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Full expensing helps but ‘needs to be permanent’

solar energy
The new allowance should increase investment in renewables

Replacing the super deduction with a full expensing scheme is seen as a helpful measure to encourage investment, but needs to be made permanent to help businesses with planning.

Companies investing in equipment have been able to claim a 130% tax ‘super deduction ‘since 2021. It has cost the Treasury an estimated £25 billion in tax revenue over those two years and although expensive for the taxpayer, it has been regarded as good for business.

The “full-expensing regime” will cost an estimated £22 billion over the same period as the super-deduction.

Sam Richards, founder and campaign director of pro-growth campaign group Britain Remade said full expensing will boost investment in renewables, such as offshore wind and solar.

It would strengthen energy security “while making Britain more competitive when other countries are pouring significant funding into supporting clean energy and renewable technologies,” he said.

“But investments require planning. Businesses need to know they can rely on investment reliefs being there in three years’ time. This matters when a manufacturing business is looking at updating their machinery or a company is planning to invest £100m in renewables and clean technologies; this is why the Chancellor should move quickly to make the new system permanent.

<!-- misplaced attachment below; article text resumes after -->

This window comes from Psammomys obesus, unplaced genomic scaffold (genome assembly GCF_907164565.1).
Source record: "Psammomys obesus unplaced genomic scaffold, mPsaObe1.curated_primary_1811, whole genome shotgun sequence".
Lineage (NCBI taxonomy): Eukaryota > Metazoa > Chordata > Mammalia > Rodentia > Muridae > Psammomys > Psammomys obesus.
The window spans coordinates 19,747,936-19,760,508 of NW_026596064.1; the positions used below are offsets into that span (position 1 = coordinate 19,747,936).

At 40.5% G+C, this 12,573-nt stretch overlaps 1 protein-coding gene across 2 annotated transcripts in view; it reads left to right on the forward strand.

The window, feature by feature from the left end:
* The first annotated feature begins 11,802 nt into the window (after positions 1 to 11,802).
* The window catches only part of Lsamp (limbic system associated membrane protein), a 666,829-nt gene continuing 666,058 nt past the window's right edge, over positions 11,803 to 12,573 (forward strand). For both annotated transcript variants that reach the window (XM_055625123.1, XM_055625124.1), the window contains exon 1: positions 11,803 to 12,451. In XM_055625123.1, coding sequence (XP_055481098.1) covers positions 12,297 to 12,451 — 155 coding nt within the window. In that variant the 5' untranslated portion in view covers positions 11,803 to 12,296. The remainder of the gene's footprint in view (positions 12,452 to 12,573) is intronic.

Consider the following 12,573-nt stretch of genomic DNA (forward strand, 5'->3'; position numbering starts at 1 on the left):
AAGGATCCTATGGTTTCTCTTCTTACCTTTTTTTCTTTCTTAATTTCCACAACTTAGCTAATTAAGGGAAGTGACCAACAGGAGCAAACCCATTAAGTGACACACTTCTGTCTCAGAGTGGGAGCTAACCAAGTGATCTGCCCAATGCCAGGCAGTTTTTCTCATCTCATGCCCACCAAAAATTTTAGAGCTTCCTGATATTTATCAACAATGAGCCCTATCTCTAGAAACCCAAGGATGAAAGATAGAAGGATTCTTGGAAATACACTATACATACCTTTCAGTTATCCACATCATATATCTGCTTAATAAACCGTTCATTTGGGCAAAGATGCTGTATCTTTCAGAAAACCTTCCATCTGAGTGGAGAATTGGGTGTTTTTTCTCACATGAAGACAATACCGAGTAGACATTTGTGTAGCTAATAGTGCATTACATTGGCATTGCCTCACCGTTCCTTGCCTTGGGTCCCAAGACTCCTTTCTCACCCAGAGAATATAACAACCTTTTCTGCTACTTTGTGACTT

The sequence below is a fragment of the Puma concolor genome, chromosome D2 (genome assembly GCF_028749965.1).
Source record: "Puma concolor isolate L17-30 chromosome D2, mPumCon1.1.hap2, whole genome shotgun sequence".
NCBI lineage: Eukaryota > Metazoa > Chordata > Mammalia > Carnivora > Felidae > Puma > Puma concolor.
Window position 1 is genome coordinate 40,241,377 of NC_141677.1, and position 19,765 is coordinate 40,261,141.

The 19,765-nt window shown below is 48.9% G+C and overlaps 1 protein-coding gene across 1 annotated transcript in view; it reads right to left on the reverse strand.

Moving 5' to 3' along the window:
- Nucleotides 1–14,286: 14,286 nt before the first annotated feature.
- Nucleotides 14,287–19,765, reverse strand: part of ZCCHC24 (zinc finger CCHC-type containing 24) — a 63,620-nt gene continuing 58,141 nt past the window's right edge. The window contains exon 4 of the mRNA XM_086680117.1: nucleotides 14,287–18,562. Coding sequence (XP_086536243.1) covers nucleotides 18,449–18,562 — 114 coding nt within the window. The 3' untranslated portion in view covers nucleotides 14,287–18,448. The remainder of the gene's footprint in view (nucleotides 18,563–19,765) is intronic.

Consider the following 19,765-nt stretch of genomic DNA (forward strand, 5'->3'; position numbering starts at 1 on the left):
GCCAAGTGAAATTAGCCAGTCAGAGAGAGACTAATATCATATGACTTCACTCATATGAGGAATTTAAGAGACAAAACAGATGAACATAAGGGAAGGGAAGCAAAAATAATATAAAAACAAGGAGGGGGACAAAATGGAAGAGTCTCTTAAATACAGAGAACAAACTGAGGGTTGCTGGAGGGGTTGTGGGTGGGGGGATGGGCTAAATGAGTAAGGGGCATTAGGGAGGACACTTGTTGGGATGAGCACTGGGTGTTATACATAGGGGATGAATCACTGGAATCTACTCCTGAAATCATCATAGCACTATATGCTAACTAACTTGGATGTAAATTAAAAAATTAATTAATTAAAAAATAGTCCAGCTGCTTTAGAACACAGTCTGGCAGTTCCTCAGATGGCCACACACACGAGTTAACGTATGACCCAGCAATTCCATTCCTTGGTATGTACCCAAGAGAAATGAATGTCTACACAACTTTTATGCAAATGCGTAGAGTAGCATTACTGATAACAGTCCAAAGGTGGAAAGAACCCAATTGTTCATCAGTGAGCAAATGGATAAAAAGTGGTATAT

“With the vast majority of major clean energy projects being developed outside London and the South East, increasing investment in clean energy infrastructure will deliver a significant economic boost and job creation in Britain’s former industrial heartlands.” 

Matthew Fell, CBI Interim Director-General, said: “Full capital expensing will keep the UK at the top table for attracting investment and puts us on an essential path to a more productive economy.”

Martin Dye, director at Evelyn Partners, said “The introduction of full 100% expensing for capital expenditure on qualifying plant and machinery will be very welcome by businesses, particularly when faced with the end of the current super deduction coinciding with the increase in corporation tax to 25% from 1 April 2023.

“It will also be welcomed that it is planned to make this permanent after the initial period. This will provide companies with a cash tax saving of 25% on qualifying expenditure and estimated to boost business investment by up to 3.5% a year.”

However, he said many businesses may feel the Government has taken “the least complicated option” rather than take the opportunity “to design a capital allowances regime that promotes their strategies and better rewards investment in innovation, energy and carbon reduction and levelling up.”

How it works – full expensing

How it works – 50% first-year allowance (FYA)

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